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moose::manual::construction5.16(3) [osx man page]

Moose::Manual::Construction(3)				User Contributed Perl Documentation			    Moose::Manual::Construction(3)

Moose::Manual::Construction - Object construction (and destruction) with Moose VERSION
version 2.0604 WHERE'S THE CONSTRUCTOR? Do not define a "new()" method for your classes! When you "use Moose" in your class, your class becomes a subclass of Moose::Object. The Moose::Object provides a "new()" method for your class. If you follow our recommendations in Moose::Manual::BestPractices and make your class immutable, then you actually get a class- specific "new()" method "inlined" in your class. OBJECT CONSTRUCTION AND ATTRIBUTES
The Moose-provided constructor accepts a hash or hash reference of named parameters matching your attributes (actually, matching their "init_arg"s). This is just another way in which Moose keeps you from worrying how classes are implemented. Simply define a class and you're ready to start creating objects! OBJECT CONSTRUCTION HOOKS
Moose lets you hook into object construction. You can validate an object's state, do logging, customize construction from parameters which do not match your attributes, or maybe allow non-hash(ref) constructor arguments. You can do this by creating "BUILD" and/or "BUILDARGS" methods. If these methods exist in your class, Moose will arrange for them to be called as part of the object construction process. BUILDARGS The "BUILDARGS" method is called as a class method before an object is created. It will receive all of the arguments that were passed to "new()" as-is, and is expected to return a hash reference. This hash reference will be used to construct the object, so it should contain keys matching your attributes' names (well, "init_arg"s). One common use for "BUILDARGS" is to accommodate a non-hash(ref) calling style. For example, we might want to allow our Person class to be called with a single argument of a social security number, "Person->new($ssn)". Without a "BUILDARGS" method, Moose will complain, because it expects a hash or hash reference. We can use the "BUILDARGS" method to accommodate this calling style: around BUILDARGS => sub { my $orig = shift; my $class = shift; if ( @_ == 1 && !ref $_[0] ) { return $class->$orig( ssn => $_[0] ); } else { return $class->$orig(@_); } }; Note the call to "$class->$orig". This will call the default "BUILDARGS" in Moose::Object. This method takes care of distinguishing between a hash reference and a plain hash for you. BUILD The "BUILD" method is called after an object is created. There are several reasons to use a "BUILD" method. One of the most common is to check that the object state is valid. While we can validate individual attributes through the use of types, we can't validate the state of a whole object that way. sub BUILD { my $self = shift; if ( $self->country_of_residence eq 'USA' ) { die 'All US residents must have an SSN' unless $self->has_ssn; } } Another use of a "BUILD" method could be for logging or tracking object creation. sub BUILD { my $self = shift; debug( 'Made a new person - SSN = ', $self->ssn, ); } The "BUILD" method is called with the hash reference of the parameters passed to the constructor (after munging by "BUILDARGS"). This gives you a chance to do something with parameters that do not represent object attributes. sub BUILD { my $self = shift; my $args = shift; $self->add_friend( My::User->new( user_id => $args->{user_id}, ) ); } BUILD and parent classes The interaction between multiple "BUILD" methods in an inheritance hierarchy is different from normal Perl methods. You should never call "$self->SUPER::BUILD", nor should you ever apply a method modifier to "BUILD". Moose arranges to have all of the "BUILD" methods in a hierarchy called when an object is constructed, from parents to children. This might be surprising at first, because it reverses the normal order of method inheritance. The theory behind this is that "BUILD" methods can only be used for increasing specialization of a class's constraints, so it makes sense to call the least specific "BUILD" method first. Also, this is how Perl 6 does it. OBJECT DESTRUCTION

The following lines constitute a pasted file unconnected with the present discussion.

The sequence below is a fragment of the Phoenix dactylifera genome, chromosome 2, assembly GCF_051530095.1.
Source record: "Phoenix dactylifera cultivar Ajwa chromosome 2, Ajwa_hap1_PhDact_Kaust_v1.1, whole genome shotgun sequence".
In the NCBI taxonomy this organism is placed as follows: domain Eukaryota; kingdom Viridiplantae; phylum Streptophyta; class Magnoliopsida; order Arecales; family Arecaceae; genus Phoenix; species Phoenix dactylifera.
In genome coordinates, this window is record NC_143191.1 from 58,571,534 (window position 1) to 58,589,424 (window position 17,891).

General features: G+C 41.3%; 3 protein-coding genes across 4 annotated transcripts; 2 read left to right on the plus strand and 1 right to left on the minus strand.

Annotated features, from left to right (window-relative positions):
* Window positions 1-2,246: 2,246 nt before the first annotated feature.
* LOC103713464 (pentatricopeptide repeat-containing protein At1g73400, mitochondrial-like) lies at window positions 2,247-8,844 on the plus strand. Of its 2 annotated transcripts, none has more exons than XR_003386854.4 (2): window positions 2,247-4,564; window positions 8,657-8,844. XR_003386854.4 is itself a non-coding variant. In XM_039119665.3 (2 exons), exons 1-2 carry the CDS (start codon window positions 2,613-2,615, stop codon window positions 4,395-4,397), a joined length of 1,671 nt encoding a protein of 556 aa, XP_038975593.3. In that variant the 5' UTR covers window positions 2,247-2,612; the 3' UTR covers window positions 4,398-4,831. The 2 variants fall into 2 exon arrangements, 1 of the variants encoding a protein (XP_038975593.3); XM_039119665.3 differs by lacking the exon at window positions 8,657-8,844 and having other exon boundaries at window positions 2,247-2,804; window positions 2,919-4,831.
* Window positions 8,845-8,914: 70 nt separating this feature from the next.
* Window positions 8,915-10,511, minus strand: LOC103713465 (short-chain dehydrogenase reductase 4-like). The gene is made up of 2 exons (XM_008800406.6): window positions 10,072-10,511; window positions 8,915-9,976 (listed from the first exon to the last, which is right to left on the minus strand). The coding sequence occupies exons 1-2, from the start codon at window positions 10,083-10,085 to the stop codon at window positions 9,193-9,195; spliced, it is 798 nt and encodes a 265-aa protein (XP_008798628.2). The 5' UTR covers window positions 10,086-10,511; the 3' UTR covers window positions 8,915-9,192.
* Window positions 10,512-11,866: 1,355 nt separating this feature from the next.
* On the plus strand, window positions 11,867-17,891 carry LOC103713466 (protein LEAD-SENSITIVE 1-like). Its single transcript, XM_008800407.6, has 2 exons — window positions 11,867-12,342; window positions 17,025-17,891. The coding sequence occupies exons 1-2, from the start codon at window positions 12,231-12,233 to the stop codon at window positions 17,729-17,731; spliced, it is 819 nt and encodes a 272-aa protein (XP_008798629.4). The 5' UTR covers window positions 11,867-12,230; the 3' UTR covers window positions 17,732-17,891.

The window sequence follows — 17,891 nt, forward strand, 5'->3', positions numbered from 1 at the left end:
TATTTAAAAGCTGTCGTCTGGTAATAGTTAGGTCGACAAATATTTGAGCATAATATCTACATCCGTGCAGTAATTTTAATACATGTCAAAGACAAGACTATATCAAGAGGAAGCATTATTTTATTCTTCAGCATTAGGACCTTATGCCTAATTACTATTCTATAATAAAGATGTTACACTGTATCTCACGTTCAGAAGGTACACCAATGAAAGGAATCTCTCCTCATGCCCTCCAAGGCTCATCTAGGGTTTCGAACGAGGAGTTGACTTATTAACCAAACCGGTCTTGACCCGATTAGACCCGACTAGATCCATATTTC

Moose provides a hook for object destruction with the "DEMOLISH" method. As with "BUILD", you should never explicitly call "$self->SUPER::DEMOLISH". Moose will arrange for all of the "DEMOLISH" methods in your hierarchy to be called, from most to least specific. Each "DEMOLISH" method is called with a single argument. In most cases, Perl's built-in garbage collection is sufficient, and you won't need to provide a "DEMOLISH" method. Error Handling During Destruction The interaction of object destruction and Perl's global $@ and $? variables can be very confusing. Moose always localizes $? when an object is being destroyed. This means that if you explicitly call "exit", that exit code will be preserved even if an object's destructor makes a system call. Moose also preserves $@ against any "eval" calls that may happen during object destruction. However, if an object's "DEMOLISH" method actually dies, Moose explicitly rethrows that error. If you do not like this behavior, you will have to provide your own "DESTROY" method and use that instead of the one provided by Moose::Object. You can do this to preserve $@ and capture any errors from object destruction by creating an error stack. AUTHOR
Moose is maintained by the Moose Cabal, along with the help of many contributors. See "CABAL" in Moose and "CONTRIBUTORS" in Moose for details. COPYRIGHT AND LICENSE
This software is copyright (c) 2012 by Infinity Interactive, Inc.. This is free software; you can redistribute it and/or modify it under the same terms as the Perl 5 programming language system itself. perl v5.16.2 2012-09-19 Moose::Manual::Construction(3)
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